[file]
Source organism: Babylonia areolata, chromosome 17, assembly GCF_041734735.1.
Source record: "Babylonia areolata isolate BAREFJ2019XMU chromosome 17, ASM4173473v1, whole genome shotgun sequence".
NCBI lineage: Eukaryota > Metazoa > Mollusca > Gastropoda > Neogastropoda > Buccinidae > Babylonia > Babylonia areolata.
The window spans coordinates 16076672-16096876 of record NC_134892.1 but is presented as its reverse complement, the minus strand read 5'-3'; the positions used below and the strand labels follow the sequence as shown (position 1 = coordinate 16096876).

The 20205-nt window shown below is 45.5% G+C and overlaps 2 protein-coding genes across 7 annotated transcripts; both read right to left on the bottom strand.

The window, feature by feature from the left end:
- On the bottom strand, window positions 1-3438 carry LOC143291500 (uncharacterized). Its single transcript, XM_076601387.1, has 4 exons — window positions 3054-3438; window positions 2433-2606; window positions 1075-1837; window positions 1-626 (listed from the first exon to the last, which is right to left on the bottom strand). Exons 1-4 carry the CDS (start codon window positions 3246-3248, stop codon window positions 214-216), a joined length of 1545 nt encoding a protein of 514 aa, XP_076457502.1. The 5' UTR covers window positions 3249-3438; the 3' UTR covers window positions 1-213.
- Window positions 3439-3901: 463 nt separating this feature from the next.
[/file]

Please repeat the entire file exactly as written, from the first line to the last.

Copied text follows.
Source organism: Babylonia areolata, chromosome 17, assembly GCF_041734735.1.
Source record: "Babylonia areolata isolate BAREFJ2019XMU chromosome 17, ASM4173473v1, whole genome shotgun sequence".
NCBI lineage: Eukaryota > Metazoa > Mollusca > Gastropoda > Neogastropoda > Buccinidae > Babylonia > Babylonia areolata.
The window spans coordinates 16076672-16096876 of record NC_134892.1 but is presented as its reverse complement, the minus strand read 5'-3'; the positions used below and the strand labels follow the sequence as shown (position 1 = coordinate 16096876).

The 20205-nt window shown below is 45.5% G+C and overlaps 2 protein-coding genes across 7 annotated transcripts; both read right to left on the bottom strand.

The window, feature by feature from the left end:
- On the bottom strand, window positions 1-3438 carry LOC143291500 (uncharacterized). Its single transcript, XM_076601387.1, has 4 exons — window positions 3054-3438; window positions 2433-2606; window positions 1075-1837; window positions 1-626 (listed from the first exon to the last, which is right to left on the bottom strand). Exons 1-4 carry the CDS (start codon window positions 3246-3248, stop codon window positions 214-216), a joined length of 1545 nt encoding a protein of 514 aa, XP_076457502.1. The 5' UTR covers window positions 3249-3438; the 3' UTR covers window positions 1-213.
- Window positions 3439-3901: 463 nt separating this feature from the next.